Sunday, May 13, 2007

Great line of the day 

Josh Marshall talks about political "orthodoxy":
In our society, at least in most of it, the word 'orthodoxy' comes with at least a loose negative connotation. We're open-minded, tolerant people. So to call one of a political party's bedrock issues an 'orthodoxy', as the Times does here, is at least to slightly prejudice the question . . . But why do Republicans need to give up these 'orthodoxies'...Why shouldn't they organize their voting around these issues that mean so much to them?
It reminds of the predictable-as-the-seasons articles you'll read every few years in the Post and other papers asking whether Democrats are going to give up their hidebound orthodoxies of supporting Social Security or the progressive income tax or civil rights. For many of us those are precisely the reasons we're involved in politics, so why should we give them up because some frivolous oped writer who doesn't know the first thing about public policy thinks it's the hip new thing to do?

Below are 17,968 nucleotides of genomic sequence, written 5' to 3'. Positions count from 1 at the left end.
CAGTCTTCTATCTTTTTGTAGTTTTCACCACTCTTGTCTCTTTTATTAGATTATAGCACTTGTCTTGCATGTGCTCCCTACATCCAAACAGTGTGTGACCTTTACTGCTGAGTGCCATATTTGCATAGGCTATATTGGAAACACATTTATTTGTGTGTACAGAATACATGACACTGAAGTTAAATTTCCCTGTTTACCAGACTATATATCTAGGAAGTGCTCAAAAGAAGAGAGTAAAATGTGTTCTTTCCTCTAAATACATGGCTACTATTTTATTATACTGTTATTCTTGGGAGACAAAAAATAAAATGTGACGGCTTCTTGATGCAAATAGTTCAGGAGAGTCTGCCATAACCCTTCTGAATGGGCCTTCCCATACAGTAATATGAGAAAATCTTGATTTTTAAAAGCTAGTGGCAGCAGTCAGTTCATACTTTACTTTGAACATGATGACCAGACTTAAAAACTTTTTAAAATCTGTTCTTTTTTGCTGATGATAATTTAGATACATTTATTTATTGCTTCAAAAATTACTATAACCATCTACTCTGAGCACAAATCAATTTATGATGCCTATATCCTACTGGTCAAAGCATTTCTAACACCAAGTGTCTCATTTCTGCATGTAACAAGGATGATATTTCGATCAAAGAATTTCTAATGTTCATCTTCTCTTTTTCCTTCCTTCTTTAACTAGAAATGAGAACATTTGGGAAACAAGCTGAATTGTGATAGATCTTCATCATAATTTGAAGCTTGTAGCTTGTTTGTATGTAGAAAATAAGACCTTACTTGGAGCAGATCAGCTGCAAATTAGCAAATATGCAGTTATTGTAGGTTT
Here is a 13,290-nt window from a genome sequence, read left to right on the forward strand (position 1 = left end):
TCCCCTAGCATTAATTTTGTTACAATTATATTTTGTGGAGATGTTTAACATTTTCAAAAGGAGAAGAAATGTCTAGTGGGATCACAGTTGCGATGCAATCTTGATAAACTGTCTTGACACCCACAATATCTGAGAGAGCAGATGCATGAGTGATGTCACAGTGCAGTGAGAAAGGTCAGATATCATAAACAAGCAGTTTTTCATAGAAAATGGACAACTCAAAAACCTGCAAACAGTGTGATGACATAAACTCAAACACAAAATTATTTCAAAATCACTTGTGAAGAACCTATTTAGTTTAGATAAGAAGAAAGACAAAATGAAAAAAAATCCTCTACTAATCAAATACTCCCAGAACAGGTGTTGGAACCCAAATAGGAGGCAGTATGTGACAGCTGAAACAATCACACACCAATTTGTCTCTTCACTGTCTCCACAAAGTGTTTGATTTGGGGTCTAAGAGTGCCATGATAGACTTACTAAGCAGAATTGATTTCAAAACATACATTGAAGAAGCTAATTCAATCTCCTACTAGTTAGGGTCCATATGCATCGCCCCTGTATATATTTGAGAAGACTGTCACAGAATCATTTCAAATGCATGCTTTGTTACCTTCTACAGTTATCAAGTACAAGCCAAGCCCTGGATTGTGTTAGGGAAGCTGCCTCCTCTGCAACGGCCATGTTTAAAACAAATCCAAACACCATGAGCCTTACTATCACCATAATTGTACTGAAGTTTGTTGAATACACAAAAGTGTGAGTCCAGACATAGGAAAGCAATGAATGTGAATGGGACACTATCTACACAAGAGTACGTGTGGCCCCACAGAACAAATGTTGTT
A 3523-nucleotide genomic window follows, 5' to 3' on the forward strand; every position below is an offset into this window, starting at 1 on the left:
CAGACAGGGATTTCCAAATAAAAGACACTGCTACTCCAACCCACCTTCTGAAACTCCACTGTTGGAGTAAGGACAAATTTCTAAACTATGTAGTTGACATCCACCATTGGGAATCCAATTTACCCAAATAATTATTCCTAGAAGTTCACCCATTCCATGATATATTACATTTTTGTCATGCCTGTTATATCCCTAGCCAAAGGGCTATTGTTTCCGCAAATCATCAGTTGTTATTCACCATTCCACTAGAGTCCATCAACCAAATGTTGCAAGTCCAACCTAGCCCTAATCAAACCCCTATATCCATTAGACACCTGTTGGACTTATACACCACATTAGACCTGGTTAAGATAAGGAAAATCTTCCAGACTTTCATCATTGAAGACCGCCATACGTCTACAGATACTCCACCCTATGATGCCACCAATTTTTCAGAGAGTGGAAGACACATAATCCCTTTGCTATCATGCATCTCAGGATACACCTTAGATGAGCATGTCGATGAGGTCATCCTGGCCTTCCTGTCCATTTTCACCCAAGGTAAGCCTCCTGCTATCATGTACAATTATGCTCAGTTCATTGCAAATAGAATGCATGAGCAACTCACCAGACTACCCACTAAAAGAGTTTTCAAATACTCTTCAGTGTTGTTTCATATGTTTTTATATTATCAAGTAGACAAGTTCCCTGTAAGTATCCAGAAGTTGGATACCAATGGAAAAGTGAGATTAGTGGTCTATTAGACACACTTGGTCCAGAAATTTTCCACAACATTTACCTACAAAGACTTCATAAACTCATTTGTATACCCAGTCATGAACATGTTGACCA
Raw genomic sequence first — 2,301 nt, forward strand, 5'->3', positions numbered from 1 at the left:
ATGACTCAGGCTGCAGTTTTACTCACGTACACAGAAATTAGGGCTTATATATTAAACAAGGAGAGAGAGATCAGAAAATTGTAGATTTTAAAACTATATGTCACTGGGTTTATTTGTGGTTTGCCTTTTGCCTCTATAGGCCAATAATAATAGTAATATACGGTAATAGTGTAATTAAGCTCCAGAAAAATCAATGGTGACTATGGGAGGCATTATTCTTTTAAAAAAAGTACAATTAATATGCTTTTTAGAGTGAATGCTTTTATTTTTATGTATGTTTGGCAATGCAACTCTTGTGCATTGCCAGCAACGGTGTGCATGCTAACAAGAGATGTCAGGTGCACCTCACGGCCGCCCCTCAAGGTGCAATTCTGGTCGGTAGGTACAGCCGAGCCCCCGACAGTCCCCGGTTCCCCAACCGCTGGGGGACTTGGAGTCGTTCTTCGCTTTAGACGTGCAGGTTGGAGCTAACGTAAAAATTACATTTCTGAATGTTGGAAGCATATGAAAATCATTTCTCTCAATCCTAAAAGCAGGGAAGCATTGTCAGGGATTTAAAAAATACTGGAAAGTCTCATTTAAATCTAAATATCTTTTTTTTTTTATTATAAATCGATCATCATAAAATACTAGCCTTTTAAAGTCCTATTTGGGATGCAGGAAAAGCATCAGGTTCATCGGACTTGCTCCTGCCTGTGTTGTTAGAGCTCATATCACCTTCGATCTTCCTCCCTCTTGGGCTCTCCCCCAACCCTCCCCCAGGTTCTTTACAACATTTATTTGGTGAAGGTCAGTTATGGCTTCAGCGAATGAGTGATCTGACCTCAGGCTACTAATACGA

How many Democrats would support a flat-tax, pro-privatization, anti-gay rights candidate for president? And why should they? Washington's beautiful people, the froth at the top of the politico-cultural mug, look down on everybody, right and left, who's really committed politically. It's a mild embarrassment, like loud clothes or poor table manners.
Emphasis mine.
And I think this is why so much political coverage from both Washington and Ottawa is just "horse-race" coverage or got-ya gonzo journalism -- because too many of our national reporters on both sides of the border are just too, too sophisticated (and too, too rich) to really care about any of the social or economic issues the candidates are talking about.
They act like nobody else should care either. So gauche!

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